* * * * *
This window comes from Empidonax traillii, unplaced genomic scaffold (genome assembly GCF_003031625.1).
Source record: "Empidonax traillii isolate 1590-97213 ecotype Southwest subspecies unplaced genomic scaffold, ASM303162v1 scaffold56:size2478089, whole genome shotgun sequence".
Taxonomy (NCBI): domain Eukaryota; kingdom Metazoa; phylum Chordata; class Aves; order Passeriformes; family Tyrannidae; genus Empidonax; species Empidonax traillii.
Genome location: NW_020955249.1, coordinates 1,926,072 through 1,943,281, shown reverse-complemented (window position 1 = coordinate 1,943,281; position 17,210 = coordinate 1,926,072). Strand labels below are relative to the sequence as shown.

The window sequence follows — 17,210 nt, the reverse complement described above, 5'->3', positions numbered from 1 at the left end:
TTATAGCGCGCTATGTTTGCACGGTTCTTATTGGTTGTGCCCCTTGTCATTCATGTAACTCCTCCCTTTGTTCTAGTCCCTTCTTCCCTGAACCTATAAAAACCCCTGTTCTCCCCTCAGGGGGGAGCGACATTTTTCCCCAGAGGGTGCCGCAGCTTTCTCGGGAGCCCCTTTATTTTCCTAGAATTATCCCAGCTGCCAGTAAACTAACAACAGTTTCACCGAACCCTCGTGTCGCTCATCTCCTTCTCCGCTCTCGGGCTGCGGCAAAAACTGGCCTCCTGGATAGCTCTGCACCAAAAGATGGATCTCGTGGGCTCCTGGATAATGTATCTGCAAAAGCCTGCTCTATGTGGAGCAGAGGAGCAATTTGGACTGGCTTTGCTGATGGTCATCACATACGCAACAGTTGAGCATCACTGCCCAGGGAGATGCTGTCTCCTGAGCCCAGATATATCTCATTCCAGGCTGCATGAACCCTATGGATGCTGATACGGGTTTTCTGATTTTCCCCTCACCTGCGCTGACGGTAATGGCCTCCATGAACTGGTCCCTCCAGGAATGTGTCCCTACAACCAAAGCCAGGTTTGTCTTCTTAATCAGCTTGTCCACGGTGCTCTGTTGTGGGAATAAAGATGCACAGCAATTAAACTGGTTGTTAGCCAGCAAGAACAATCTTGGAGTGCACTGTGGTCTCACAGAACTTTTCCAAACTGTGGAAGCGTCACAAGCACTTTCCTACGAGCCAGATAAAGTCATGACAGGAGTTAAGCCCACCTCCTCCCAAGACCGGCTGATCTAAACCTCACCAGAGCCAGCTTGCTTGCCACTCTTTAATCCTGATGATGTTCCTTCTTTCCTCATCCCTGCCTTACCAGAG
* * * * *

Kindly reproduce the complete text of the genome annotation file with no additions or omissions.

This window comes from Empidonax traillii, unplaced genomic scaffold (genome assembly GCF_003031625.1).
Source record: "Empidonax traillii isolate 1590-97213 ecotype Southwest subspecies unplaced genomic scaffold, ASM303162v1 scaffold56:size2478089, whole genome shotgun sequence".
Taxonomy (NCBI): domain Eukaryota; kingdom Metazoa; phylum Chordata; class Aves; order Passeriformes; family Tyrannidae; genus Empidonax; species Empidonax traillii.
Genome location: NW_020955249.1, coordinates 1,926,072 through 1,943,281, shown reverse-complemented (window position 1 = coordinate 1,943,281; position 17,210 = coordinate 1,926,072). Strand labels below are relative to the sequence as shown.

The window sequence follows — 17,210 nt, the reverse complement described above, 5'->3', positions numbered from 1 at the left end:
TTATAGCGCGCTATGTTTGCACGGTTCTTATTGGTTGTGCCCCTTGTCATTCATGTAACTCCTCCCTTTGTTCTAGTCCCTTCTTCCCTGAACCTATAAAAACCCCTGTTCTCCCCTCAGGGGGGAGCGACATTTTTCCCCAGAGGGTGCCGCAGCTTTCTCGGGAGCCCCTTTATTTTCCTAGAATTATCCCAGCTGCCAGTAAACTAACAACAGTTTCACCGAACCCTCGTGTCGCTCATCTCCTTCTCCGCTCTCGGGCTGCGGCAAAAACTGGCCTCCTGGATAGCTCTGCACCAAAAGATGGATCTCGTGGGCTCCTGGATAATGTATCTGCAAAAGCCTGCTCTATGTGGAGCAGAGGAGCAATTTGGACTGGCTTTGCTGATGGTCATCACATACGCAACAGTTGAGCATCACTGCCCAGGGAGATGCTGTCTCCTGAGCCCAGATATATCTCATTCCAGGCTGCATGAACCCTATGGATGCTGATACGGGTTTTCTGATTTTCCCCTCACCTGCGCTGACGGTAATGGCCTCCATGAACTGGTCCCTCCAGGAATGTGTCCCTACAACCAAAGCCAGGTTTGTCTTCTTAATCAGCTTGTCCACGGTGCTCTGTTGTGGGAATAAAGATGCACAGCAATTAAACTGGTTGTTAGCCAGCAAGAACAATCTTGGAGTGCACTGTGGTCTCACAGAACTTTTCCAAACTGTGGAAGCGTCACAAGCACTTTCCTACGAGCCAGATAAAGTCATGACAGGAGTTAAGCCCACCTCCTCCCAAGACCGGCTGATCTAAACCTCACCAGAGCCAGCTTGCTTGCCACTCTTTAATCCTGATGATGTTCCTTCTTTCCTCATCCCTGCCTTACCAGAG